A Medical Device Daily
Edwards Lifesciences (Irvine, California) reported that it has completed the sale of certain assets related to its LifeStent product line to C.R. Bard (Murray Hill, New Jersey).
The deal, first reported late last year ((Medical Device Daily Dec. 10, 2007), includes cash payments of about $74 million upon closing and up to another $65 million on the achievement of certain milestones, including FDA approval of LifeStent products for a superficial femoral artery (SFA) indication and the transfer of LifeStent device manufacturing).
For 2007, this business represented about $30 million in sales, according to Edwards.
Bard said that its Peripheral Vascular division in Tempe, Arizona, will assume marketing responsibility for the product and will immediately begin marketing the products globally.
Edwards said it would provide transition services for up to two-and-a-half years following closing.
About 150 employees may be affected by the end of the transition, Edwards said, but that it will be working “very closely with all of these employees” to find them new positions, either within Edwards, with Bard or elsewhere.
Edwards recently completed the one-year follow-up of 206 patients in its RESILIENT trial, which is comparing the LifeStent device to standard percutaneous transluminal angioplasty (PTA) in the treatment of SFA and proximal popliteal stenotic disease. Edwards said it will continue managing the RESILIENT trial for the next two and a half years.
At one year, the PTA-plus-stenting arm of the study demonstrated clear superiority, with 80% primary patency, compared to 38% patency in the PTA only arm. These results were highly statistically significant (p<0.0001), the company said. Additionally, in the SFA, the LifeStent device was found to have a low fracture rate of only 2.9% at one year.
Edwards has submitted a pre-market approval application to the FDA, and it said it is currently responding to the agency’s follow-up questions.
The LifeStent product family is available in the U.S. for biliary indications only.
Bard develops technologies in the fields of vascular, urology, oncology and surgical specialty products.
Edwards develops products to treat heart valve disease, peripheral vascular disease and other critical care technologies.
In other dealmaking activity:
• Foundation Radiology Group (FRG; Pittsburgh), a radiology provider using board-certified radiologists to interpret diagnostic images for hospitals 24 hours a day, reported that it has acquired Oryx Medical Services (Roanoke, Virginia), a provider of radiology practice management solutions for healthcare institutions on the east coast. Terms were not disclosed.
FRG said the acquisition is a step in its plan to build a nationwide network of radiology physician groups to provide 24/7/365 diagnostic imaging services.
Brandon Chan, CEO and chairman of FRG, said, “we are very pleased to add the capabilities of Oryx Medical Services to our organization, and to have [Dr. Gerald] Johnson join us as senior VP of sales and marketing. His contacts, expertise and knowledge of our industry will significantly enhance our capabilities.”
Johnson said, “with FRG’s resources and industry-leading technology, I am confident that we will enhance the service levels and quality of the patient care that we deliver to our clients.”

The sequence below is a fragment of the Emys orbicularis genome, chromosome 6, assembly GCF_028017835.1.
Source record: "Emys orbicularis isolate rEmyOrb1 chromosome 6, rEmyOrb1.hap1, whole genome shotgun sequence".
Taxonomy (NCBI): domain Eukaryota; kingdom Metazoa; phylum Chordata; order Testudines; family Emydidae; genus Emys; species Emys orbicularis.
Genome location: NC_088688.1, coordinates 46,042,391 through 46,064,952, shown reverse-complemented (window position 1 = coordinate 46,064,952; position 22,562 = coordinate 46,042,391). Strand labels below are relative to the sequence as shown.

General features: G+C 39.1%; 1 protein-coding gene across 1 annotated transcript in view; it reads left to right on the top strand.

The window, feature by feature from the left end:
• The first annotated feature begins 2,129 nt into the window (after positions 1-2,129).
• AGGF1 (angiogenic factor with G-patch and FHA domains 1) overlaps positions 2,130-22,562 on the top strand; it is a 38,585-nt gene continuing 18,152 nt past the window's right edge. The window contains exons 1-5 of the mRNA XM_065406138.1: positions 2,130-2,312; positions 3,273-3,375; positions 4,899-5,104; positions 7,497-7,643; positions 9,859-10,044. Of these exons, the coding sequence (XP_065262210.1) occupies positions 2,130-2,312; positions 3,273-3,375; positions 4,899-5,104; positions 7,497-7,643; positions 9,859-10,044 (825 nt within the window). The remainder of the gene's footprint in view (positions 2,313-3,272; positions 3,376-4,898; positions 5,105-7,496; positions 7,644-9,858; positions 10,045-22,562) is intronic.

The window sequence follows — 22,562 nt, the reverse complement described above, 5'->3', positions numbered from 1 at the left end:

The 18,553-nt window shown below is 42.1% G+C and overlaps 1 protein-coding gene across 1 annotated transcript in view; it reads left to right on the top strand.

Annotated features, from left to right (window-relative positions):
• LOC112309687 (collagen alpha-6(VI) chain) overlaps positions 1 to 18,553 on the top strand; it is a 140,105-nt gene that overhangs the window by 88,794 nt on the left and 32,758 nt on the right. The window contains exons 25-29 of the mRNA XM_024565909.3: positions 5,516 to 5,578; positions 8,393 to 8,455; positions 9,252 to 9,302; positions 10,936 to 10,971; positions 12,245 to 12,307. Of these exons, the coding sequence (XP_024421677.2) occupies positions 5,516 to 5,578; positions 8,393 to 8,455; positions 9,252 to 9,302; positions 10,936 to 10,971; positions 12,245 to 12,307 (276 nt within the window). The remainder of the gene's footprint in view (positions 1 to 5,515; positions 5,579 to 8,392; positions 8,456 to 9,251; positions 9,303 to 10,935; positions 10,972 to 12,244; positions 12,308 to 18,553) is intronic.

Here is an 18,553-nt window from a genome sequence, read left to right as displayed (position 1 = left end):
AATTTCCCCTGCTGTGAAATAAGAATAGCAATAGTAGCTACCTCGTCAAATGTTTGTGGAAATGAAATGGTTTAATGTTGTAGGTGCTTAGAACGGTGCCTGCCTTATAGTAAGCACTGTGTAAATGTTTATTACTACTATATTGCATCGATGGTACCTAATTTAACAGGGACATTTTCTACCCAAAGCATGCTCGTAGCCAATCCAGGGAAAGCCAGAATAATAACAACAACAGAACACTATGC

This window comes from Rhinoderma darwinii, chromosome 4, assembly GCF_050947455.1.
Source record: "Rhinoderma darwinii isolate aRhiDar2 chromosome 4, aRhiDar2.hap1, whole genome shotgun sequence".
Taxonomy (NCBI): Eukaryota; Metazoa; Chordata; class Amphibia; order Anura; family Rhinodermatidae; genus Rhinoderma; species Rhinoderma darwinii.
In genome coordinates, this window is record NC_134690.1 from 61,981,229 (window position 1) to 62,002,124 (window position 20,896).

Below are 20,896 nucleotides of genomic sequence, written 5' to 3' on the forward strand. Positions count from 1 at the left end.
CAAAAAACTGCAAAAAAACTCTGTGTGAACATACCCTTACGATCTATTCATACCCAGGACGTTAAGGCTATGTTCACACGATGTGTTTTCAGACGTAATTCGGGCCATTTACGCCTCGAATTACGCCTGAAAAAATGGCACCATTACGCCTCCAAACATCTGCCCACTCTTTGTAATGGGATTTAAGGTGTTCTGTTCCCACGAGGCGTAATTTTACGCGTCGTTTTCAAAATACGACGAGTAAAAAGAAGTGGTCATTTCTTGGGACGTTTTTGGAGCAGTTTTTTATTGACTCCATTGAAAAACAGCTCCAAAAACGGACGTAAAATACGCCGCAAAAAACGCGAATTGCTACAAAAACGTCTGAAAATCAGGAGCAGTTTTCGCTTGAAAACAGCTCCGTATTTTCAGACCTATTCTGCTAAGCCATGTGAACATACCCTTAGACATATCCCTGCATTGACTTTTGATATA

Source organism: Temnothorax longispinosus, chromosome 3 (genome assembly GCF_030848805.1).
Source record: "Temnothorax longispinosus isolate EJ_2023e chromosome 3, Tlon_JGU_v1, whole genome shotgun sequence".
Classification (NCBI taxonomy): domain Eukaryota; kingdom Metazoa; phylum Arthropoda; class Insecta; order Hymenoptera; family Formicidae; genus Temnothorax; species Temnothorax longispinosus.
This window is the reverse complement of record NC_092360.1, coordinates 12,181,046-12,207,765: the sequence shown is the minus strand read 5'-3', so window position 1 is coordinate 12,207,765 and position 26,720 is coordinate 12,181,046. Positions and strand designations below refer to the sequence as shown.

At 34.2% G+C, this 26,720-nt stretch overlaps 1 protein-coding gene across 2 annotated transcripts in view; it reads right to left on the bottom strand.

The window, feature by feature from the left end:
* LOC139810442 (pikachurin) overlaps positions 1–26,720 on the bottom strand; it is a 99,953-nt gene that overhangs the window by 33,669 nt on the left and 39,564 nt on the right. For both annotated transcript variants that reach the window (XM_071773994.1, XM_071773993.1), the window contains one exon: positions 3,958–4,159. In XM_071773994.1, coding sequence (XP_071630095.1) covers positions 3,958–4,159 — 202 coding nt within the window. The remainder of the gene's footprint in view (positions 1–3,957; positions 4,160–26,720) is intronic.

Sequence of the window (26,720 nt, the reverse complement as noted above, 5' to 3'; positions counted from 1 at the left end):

FRG also said that it has appointed Brandon Smith, formerly with TeraRecon (San Mateo, California), as VP of program management.
Timothy Pisula, COO of FRG, said, “with these key additions to our management team, our sales, implementation and client support methodology is now positioned to significantly enhance revenue growth, client and patient satisfaction.”
FRG says that its mission is to provide “the preeminent national diagnostic imaging, radiology service bureau and physician practice group network.”
• SGV Medical Supplies (Van Nuys, California), a mail order supplier of, reported that it has closed the deal acquire the ostomy supply business from a Philadelphia, Pennsylvania-based medical supply company. The financial terms were not disclosed.
The Philadelphia company, unnamed, said that it sold the ostomy supply business to focus its resources on other DME.
SGV said it made the purchase “to further fulfill its mission to be a resource to ostomates nationally” and will seek other transactions.
• Regeneration Technologies (RTI; Alachua, Florida) and Tutogen Medical (Alachua) reported that special meetings of stockholders have been set to vote on the proposed merger of the companies. The deal, described as a stock-for-stock exchange, was first disclosed last November (MDD, Nov. 14, 2007).
The waiting period imposed by the Hart-Scott-Rodino Antitrust Improvements Act applicable to the merger expired on Jan. 7. The companies said they plan to mail proxy materials in connection with the merger to stockholders on or about Jan. 25.
Tutogen shareholders will receive 1.22 shares of newly issued RTI common stock in exchange for each share of Tutogen common stock they own. Upon completion of the merger, RTI stockholders will own about 55% of the combined company and Tutogen stockholders will own 45%.
The combined company will be a provider of sterile biologic solutions worldwide, with a mix of implants and distributors. The merged company is expected to benefit from cost synergies and enhanced opportunities for revenue growth and increased profitability.